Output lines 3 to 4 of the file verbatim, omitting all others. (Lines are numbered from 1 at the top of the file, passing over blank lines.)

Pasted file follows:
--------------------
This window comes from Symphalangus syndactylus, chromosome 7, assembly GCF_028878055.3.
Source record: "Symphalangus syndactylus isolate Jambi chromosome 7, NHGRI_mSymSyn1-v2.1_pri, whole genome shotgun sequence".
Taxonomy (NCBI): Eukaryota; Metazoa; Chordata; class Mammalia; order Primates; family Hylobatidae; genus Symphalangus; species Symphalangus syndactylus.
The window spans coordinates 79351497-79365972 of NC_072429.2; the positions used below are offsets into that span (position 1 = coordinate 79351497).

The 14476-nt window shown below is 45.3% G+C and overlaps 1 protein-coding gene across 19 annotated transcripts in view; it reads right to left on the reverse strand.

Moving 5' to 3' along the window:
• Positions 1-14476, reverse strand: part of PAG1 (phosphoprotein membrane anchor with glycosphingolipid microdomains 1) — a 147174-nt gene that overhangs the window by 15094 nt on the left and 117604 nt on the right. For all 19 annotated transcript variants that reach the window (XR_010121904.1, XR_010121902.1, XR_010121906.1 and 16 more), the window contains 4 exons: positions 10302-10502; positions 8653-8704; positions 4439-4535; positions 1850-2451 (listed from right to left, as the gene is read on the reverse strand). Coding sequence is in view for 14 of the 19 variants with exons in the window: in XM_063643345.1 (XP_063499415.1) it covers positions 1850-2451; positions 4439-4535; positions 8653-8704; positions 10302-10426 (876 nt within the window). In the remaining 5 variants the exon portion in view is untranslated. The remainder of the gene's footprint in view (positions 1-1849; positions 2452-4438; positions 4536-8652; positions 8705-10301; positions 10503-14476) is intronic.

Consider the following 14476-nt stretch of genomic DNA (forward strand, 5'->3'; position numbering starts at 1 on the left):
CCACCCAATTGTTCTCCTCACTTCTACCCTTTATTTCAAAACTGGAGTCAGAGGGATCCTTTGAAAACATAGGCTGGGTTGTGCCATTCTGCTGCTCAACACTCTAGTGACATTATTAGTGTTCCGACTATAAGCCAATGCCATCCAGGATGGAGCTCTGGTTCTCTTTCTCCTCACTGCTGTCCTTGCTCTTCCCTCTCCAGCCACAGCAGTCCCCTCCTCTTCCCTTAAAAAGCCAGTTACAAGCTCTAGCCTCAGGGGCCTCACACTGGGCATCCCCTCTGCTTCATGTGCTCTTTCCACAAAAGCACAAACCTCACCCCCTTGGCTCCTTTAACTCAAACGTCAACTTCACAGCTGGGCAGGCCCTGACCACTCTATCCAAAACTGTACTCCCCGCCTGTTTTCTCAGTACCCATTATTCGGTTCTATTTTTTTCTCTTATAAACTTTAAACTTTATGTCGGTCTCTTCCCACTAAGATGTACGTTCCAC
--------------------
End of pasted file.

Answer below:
Taxonomy (NCBI): Eukaryota; Metazoa; Chordata; class Mammalia; order Primates; family Hylobatidae; genus Symphalangus; species Symphalangus syndactylus.
The window spans coordinates 79351497-79365972 of NC_072429.2; the positions used below are offsets into that span (position 1 = coordinate 79351497).